Environmental -- 2016

North Dakota v. Heydinger   (8th Circuit)

Challenge to Minnesota's Next General Energy Act restricting out-of-state electricity

This suit challenges Minnesota’s Next Generation Energy Act (NGEA), which, in an effort to combat climate change, sought to regulate and impose its energy and environmental policies on electricity generated in other states. The NGEA prohibits importing electricity into Minnesota from “new large energy facility that would contribute to statewide power sector carbon dioxide emissions,” while exempting certain facilities that use natural gas as a fuel, effectively putting the burden of the restriction on coal-fueled facilities. Statewide power sector carbon dioxide emissions include emissions from facilities in other states.

We filed an amicus brief arguing that this law will substantially impede the interstate market for electricity and potentially spur other states to adopt similar laws. This could result in a web of inconsistent and clashing local regulations that would destroy the national common market and impose untold costs on manufacturers and other consumers.

Our brief argued that the Commerce Clause of the Constitution forbids states from regulating commerce outside their borders, and Minnesota’s law applies to out-of-state facilities as well as wholly out-of-state transactions, since there is no way to ensure that electric power generated for another entity outside of Minnesota will not, in fact, be introduced into Minnesota. The law is unconstitutional because it purports to allow a state to ban imported products based solely on how they were produced in other states. The Supreme Court has ruled that such a limitation is prohibited; a state may not put pressure on others to reform their economic standards by imposing obstructions to the normal flow of commerce between the states.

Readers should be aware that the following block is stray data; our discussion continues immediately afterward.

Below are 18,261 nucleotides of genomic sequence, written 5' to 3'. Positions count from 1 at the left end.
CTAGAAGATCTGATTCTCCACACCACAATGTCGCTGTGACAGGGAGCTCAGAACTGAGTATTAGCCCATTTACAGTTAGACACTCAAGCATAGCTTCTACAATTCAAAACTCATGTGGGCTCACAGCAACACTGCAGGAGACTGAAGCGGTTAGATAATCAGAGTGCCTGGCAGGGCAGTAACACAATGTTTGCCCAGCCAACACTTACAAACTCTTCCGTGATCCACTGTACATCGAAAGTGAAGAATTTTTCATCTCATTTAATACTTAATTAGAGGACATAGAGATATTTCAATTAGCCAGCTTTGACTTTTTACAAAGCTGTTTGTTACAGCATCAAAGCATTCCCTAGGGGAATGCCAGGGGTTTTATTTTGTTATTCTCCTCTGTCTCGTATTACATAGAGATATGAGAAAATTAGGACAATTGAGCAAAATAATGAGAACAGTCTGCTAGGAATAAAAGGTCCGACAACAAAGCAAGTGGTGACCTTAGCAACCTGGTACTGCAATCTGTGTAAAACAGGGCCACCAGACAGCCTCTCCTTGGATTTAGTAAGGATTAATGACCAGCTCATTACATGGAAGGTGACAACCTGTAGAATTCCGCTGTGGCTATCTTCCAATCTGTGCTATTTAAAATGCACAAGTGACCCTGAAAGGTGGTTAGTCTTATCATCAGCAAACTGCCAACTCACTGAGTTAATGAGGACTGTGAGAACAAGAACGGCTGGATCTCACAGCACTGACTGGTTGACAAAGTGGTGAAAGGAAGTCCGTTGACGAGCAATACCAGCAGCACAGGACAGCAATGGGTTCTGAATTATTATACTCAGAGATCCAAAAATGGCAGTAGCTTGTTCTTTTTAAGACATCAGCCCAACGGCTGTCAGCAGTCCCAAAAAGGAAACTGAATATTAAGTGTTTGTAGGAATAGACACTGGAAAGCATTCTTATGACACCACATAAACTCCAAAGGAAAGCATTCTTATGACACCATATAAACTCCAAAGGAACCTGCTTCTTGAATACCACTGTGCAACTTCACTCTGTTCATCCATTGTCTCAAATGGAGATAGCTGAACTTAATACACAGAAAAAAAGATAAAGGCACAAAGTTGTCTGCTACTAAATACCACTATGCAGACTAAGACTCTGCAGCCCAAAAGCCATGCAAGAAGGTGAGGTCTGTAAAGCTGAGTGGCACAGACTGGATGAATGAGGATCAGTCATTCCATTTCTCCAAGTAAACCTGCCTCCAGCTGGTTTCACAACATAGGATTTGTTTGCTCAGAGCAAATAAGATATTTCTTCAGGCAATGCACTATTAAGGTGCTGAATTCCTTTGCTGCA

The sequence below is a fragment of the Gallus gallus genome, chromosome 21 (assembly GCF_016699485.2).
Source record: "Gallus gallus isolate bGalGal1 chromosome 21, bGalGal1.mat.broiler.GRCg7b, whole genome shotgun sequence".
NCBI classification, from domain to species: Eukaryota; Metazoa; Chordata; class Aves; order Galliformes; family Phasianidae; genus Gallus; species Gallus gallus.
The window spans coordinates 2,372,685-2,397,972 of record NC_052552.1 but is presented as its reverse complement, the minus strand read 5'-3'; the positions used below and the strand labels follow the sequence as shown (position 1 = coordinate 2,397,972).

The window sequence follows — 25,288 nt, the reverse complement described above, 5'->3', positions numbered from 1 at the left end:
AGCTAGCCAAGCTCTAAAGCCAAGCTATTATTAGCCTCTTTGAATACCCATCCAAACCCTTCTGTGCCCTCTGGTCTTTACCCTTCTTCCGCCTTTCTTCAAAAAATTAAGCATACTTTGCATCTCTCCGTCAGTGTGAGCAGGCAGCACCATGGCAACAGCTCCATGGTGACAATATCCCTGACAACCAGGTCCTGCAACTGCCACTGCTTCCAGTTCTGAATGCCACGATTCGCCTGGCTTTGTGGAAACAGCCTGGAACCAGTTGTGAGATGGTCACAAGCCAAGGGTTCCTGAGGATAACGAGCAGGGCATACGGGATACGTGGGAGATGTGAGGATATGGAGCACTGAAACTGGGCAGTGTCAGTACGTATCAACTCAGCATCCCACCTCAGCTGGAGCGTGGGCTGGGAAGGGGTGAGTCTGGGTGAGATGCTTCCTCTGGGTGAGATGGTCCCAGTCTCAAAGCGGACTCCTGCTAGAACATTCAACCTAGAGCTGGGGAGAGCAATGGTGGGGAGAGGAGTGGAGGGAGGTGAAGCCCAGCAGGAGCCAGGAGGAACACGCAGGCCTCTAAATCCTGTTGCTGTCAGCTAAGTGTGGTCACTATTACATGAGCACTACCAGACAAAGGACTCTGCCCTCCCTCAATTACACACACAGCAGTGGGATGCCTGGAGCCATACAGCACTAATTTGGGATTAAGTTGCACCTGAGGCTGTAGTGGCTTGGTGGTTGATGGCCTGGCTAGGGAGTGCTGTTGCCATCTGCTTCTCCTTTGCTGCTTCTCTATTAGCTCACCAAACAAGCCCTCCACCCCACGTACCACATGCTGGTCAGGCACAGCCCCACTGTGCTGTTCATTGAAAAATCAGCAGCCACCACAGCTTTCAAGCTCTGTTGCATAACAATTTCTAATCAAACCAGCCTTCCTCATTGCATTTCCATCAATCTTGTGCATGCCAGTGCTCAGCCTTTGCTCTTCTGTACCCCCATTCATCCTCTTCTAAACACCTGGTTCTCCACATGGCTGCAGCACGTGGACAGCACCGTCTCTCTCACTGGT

On June 15, 2016, the Eighth Circuit affirmed the lower court's ruling, holding that the law was preempted by the Federal Power Act, which gives exclusive jurisdiction to regulate the sale of electricity in interstate commerce to the Federal Energy Regulatory Commission. A concurring judge also found the law preempted by the Clean Air Act, which prevents one state from encroaching on another state's authority to govern emissions from sources within its borders. A third judge ruled that the challenged statute restricts interstate commerce by forcing a merchant to seek regulatory approval in one state before undertaking a transaction in another, thus as a practical matter controlling conduct beyond the boundaries of Minnesota. The judges agreed that the law caused hardship by interfering with the abilitiy of electric supply companies to plan, invest in, and conduct their business operations.

The decision is an important reminder of the national nature of electricity distribution, leaving to each state the power to regulate generation within its boundaries but preventing actions by one state that would prevent others from carrying out their responsibilities independently.

Related Documents:
NAM amicus brief  (January 27, 2015)


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